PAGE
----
I cannot put more of it into words. She closed her arms about me again, and went on singing. The rain in the leaves, and a light wind that had arisen, kept her song company. I was wrapt in a trance of still delight. It told me the secret of the woods, and the flowers, and the birds. At one time I felt as if I was wandering in childhood through sunny spring forests, over carpets of primroses, anemones, and little white starry things - I had almost said creatures, and finding new wonderful flowers at every turn. At another, I lay half dreaming in the hot summer noon, with a book of old tales beside me, beneath a great beech; or, in autumn, grew sad because I trod on the leaves that had sheltered me, and received their last blessing in the sweet odours of decay; or, in a winter evening, frozen still, looked up, as I went home to a warm fireside, through the netted boughs and twigs to the cold, snowy moon, with her opal zone around her. At last I had fallen asleep; for I know nothing more that passed till I found myself lying under a superb beech-tree, in the clear light of the morning, just before sunrise. Around me was a girdle of fresh beech-leaves. Alas! I brought nothing with me out of Fairy Land, but memories -memories. The great boughs of the beech hung drooping around me. At my head rose its smooth stem, with its great sweeps of curving surface that swelled like undeveloped limbs. The leaves and branches above kept on the song which had sung me asleep; only now, to my mind, it sounded like a farewell and a speedwell. I sat a long time, unwilling to go; but my unfinished story urged me on. I must act and wander. With the sun well risen, I rose, and put my arms as far as they would reach around the beech-tree, and kissed it, and said good-bye. A trembling went through the leaves; a few of the last drops of the night's rain fell from off them at my feet; and as I walked slowly away, I seemed to hear in a whisper once more the words: "I may love him, I may love him; for he is a man, and I am only a beech-tree."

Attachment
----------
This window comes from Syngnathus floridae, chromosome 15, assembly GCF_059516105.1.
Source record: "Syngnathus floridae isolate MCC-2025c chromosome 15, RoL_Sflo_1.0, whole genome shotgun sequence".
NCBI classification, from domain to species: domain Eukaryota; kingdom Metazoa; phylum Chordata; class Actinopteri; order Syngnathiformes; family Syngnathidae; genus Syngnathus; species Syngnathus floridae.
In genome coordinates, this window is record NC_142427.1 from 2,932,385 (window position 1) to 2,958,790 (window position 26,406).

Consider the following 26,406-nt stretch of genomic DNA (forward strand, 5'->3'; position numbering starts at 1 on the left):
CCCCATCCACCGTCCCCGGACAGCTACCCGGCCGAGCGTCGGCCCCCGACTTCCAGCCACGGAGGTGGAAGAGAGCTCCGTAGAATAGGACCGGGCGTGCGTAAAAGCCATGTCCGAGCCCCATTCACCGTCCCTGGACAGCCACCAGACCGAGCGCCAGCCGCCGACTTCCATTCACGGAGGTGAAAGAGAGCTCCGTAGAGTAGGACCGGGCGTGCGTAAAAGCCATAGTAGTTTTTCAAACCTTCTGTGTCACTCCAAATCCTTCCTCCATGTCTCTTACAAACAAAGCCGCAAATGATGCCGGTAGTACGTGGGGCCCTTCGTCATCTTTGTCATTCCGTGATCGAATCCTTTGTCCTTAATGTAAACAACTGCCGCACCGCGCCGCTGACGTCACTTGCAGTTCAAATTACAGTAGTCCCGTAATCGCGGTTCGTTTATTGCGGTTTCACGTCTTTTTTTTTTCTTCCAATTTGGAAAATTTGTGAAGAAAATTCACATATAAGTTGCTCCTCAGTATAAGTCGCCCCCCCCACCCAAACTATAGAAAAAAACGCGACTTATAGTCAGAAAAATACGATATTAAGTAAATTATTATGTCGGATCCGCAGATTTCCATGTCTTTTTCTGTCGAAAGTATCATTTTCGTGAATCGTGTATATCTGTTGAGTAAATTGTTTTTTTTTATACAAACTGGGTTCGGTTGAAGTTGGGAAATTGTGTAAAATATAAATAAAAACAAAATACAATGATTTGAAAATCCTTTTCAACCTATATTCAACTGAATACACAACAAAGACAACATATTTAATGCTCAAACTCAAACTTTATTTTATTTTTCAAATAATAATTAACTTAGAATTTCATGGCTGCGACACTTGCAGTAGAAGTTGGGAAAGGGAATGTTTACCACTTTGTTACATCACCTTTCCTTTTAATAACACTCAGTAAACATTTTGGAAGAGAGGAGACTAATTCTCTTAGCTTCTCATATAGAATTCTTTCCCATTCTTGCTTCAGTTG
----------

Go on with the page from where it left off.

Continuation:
There are examples of rivers actively participating in the resistance to invasion of a particular land. For instance in the Irish epic The Táin ,Ulster is being attacked by invaders from Connacht. We are told that